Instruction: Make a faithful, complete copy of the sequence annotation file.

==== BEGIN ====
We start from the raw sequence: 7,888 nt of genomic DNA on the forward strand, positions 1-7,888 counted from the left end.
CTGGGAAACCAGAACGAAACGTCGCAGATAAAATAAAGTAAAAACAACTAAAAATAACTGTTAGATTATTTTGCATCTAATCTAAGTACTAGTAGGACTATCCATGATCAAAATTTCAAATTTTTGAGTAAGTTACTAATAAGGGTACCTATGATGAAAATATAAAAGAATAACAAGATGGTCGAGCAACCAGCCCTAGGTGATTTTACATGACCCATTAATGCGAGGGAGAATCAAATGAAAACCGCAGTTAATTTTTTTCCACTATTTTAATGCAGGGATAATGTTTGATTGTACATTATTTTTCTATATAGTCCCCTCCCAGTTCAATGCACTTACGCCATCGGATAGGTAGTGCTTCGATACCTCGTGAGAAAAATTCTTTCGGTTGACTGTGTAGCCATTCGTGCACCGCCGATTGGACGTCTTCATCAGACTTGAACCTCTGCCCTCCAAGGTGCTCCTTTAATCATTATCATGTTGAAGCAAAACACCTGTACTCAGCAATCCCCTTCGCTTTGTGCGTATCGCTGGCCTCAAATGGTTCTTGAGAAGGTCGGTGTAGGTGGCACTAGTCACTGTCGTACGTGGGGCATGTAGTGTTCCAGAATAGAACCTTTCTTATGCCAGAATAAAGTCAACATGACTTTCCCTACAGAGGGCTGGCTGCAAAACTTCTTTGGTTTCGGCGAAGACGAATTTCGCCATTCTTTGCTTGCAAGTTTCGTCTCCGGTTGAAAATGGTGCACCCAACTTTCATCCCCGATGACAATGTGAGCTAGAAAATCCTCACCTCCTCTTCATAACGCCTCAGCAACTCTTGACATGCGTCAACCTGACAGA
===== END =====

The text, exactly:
We start from the raw sequence: 7,888 nt of genomic DNA on the forward strand, positions 1-7,888 counted from the left end.
CTGGGAAACCAGAACGAAACGTCGCAGATAAAATAAAGTAAAAACAACTAAAAATAACTGTTAGATTATTTTGCATCTAATCTAAGTACTAGTAGGACTATCCATGATCAAAATTTCAAATTTTTGAGTAAGTTACTAATAAGGGTACCTATGATGAAAATATAAAAGAATAACAAGATGGTCGAGCAACCAGCCCTAGGTGATTTTACATGACCCATTAATGCGAGGGAGAATCAAATGAAAACCGCAGTTAATTTTTTTCCACTATTTTAATGCAGGGATAATGTTTGATTGTACATTATTTTTCTATATAGTCCCCTCCCAGTTCAATGCACTTACGCCATCGGATAGGTAGTGCTTCGATACCTCGTGAGAAAAATTCTTTCGGTTGACTGTGTAGCCATTCGTGCACCGCCGATTGGACGTCTTCATCAGACTTGAACCTCTGCCCTCCAAGGTGCTCCTTTAATCATTATCATGTTGAAGCAAAACACCTGTACTCAGCAATCCCCTTCGCTTTGTGCGTATCGCTGGCCTCAAATGGTTCTTGAGAAGGTCGGTGTAGGTGGCACTAGTCACTGTCGTACGTGGGGCATGTAGTGTTCCAGAATAGAACCTTTCTTATGCCAGAATAAAGTCAACATGACTTTCCCTACAGAGGGCTGGCTGCAAAACTTCTTTGGTTTCGGCGAAGACGAATTTCGCCATTCTTTGCTTGCAAGTTTCGTCTCCGGTTGAAAATGGTGCACCCAACTTTCATCCCCGATGACAATGTGAGCTAGAAAATCCTCACCTCCTCTTCATAACGCCTCAGCAACTCTTGACATGCGTCAACCTGACAGA